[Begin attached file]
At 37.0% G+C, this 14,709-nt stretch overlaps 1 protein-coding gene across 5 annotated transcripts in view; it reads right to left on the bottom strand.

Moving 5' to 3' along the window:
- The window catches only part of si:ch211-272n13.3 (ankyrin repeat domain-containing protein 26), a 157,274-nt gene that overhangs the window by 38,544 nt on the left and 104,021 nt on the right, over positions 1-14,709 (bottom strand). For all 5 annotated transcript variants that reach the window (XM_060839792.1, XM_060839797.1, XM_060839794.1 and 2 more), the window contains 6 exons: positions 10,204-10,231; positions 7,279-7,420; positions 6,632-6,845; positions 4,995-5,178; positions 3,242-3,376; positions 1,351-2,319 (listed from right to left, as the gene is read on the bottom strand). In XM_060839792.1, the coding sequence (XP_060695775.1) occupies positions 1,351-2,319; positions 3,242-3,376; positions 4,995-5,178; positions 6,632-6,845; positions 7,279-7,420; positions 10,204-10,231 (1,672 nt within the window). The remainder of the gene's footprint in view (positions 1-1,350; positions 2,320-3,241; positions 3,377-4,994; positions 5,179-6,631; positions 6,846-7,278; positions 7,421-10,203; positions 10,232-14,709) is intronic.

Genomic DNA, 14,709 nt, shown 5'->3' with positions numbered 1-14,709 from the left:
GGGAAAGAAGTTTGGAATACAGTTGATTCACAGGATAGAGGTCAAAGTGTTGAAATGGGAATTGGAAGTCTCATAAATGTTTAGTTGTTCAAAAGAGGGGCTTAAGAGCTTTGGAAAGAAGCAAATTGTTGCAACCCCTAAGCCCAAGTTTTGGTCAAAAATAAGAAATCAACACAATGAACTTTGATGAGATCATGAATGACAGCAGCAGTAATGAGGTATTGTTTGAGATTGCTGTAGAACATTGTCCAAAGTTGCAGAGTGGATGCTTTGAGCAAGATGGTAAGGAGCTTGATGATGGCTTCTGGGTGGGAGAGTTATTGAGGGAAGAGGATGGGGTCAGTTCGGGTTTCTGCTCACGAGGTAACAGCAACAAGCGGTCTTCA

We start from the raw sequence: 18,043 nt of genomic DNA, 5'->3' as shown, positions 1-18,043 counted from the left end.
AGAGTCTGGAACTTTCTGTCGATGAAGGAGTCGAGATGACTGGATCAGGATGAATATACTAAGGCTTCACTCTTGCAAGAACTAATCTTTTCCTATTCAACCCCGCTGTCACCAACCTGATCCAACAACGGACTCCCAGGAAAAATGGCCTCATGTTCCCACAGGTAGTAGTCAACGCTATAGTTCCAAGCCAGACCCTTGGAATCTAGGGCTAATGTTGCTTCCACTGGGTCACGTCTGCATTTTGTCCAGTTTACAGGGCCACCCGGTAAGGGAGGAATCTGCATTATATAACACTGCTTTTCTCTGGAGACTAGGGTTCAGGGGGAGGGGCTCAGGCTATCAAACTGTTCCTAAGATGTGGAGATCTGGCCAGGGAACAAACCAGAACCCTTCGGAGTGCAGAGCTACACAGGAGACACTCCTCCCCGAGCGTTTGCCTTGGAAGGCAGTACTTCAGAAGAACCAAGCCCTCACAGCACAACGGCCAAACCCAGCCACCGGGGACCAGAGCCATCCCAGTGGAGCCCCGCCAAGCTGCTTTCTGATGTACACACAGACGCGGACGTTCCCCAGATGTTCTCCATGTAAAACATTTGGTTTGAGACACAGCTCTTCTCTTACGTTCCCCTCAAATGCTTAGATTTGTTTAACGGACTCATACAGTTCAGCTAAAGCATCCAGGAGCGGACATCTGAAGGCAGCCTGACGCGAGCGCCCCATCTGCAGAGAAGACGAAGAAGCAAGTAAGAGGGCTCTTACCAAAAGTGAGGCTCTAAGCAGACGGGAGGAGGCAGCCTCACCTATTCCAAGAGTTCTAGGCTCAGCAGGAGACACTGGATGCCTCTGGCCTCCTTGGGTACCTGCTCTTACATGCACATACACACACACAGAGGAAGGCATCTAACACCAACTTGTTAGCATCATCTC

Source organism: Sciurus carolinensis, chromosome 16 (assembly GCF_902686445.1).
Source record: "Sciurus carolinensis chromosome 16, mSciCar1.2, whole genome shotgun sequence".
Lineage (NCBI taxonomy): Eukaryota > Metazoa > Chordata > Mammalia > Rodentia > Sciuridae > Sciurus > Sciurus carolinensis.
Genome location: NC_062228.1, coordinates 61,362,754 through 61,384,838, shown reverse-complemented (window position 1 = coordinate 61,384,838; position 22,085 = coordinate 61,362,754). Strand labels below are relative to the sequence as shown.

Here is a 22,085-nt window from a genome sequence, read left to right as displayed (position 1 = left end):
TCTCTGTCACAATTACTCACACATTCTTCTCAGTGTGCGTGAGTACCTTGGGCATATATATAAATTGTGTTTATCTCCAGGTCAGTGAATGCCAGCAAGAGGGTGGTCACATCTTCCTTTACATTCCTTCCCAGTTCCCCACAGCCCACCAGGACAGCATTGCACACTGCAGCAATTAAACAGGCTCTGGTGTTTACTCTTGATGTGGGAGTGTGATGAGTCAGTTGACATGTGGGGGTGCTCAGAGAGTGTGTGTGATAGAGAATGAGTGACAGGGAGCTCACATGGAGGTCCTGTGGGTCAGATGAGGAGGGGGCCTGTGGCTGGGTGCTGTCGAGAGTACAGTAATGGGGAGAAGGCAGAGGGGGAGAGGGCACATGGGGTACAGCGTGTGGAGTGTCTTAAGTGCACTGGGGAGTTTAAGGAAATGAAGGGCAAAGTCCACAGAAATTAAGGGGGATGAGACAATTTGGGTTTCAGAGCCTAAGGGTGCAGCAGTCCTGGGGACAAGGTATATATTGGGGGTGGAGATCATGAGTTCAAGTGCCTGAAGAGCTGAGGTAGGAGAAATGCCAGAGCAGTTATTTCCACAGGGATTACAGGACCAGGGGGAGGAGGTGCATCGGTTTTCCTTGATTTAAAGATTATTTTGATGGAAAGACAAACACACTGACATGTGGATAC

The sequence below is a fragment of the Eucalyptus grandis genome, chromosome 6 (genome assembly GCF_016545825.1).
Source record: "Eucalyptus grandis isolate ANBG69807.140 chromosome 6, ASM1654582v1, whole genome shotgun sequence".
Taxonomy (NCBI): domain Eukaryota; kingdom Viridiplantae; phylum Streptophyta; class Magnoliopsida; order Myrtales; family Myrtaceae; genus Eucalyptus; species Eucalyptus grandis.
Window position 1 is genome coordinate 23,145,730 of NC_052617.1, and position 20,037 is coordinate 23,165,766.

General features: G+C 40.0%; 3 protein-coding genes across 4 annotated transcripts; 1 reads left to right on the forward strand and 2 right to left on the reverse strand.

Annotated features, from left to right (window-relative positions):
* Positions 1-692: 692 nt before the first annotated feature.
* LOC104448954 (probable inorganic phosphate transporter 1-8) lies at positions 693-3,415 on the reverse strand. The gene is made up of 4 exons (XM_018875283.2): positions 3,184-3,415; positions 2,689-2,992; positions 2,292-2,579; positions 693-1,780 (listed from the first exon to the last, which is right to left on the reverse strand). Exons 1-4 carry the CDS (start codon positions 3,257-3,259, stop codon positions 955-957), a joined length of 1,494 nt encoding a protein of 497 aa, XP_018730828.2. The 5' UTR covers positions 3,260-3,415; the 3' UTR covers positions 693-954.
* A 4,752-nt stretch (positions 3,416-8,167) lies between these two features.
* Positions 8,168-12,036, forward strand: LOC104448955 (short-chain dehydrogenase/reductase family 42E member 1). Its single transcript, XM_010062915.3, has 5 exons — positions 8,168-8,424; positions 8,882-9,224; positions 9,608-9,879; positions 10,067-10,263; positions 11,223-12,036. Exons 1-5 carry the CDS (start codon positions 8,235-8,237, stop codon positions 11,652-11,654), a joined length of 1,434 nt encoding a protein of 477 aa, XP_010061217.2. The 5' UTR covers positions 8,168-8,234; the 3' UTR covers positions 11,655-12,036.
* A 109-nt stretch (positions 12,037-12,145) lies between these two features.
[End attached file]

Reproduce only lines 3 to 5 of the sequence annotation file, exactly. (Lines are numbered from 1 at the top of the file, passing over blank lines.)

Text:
- The window catches only part of si:ch211-272n13.3 (ankyrin repeat domain-containing protein 26), a 157,274-nt gene that overhangs the window by 38,544 nt on the left and 104,021 nt on the right, over positions 1-14,709 (bottom strand). For all 5 annotated transcript variants that reach the window (XM_060839792.1, XM_060839797.1, XM_060839794.1 and 2 more), the window contains 6 exons: positions 10,204-10,231; positions 7,279-7,420; positions 6,632-6,845; positions 4,995-5,178; positions 3,242-3,376; positions 1,351-2,319 (listed from right to left, as the gene is read on the bottom strand). In XM_060839792.1, the coding sequence (XP_060695775.1) occupies positions 1,351-2,319; positions 3,242-3,376; positions 4,995-5,178; positions 6,632-6,845; positions 7,279-7,420; positions 10,204-10,231 (1,672 nt within the window). The remainder of the gene's footprint in view (positions 1-1,350; positions 2,320-3,241; positions 3,377-4,994; positions 5,179-6,631; positions 6,846-7,278; positions 7,421-10,203; positions 10,232-14,709) is intronic.

Genomic DNA, 14,709 nt, shown 5'->3' with positions numbered 1-14,709 from the left:
GGGAAAGAAGTTTGGAATACAGTTGATTCACAGGATAGAGGTCAAAGTGTTGAAATGGGAATTGGAAGTCTCATAAATGTTTAGTTGTTCAAAAGAGGGGCTTAAGAGCTTTGGAAAGAAGCAAATTGTTGCAACCCCTAAGCCCAAGTTTTGGTCAAAAATAAGAAATCAACACAATGAACTTTGATGAGATCATGAATGACAGCAGCAGTAATGAGGTATTGTTTGAGATTGCTGTAGAACATTGTCCAAAGTTGCAGAGTGGATGCTTTGAGCAAGATGGTAAGGAGCTTGATGATGGCTTCTGGGTGGGAGAGTTATTGAGGGAAGAGGATGGGGTCAGTTCGGGTTTCTGCTCACGAGGTAACAGCAACAAGCGGTCTTCA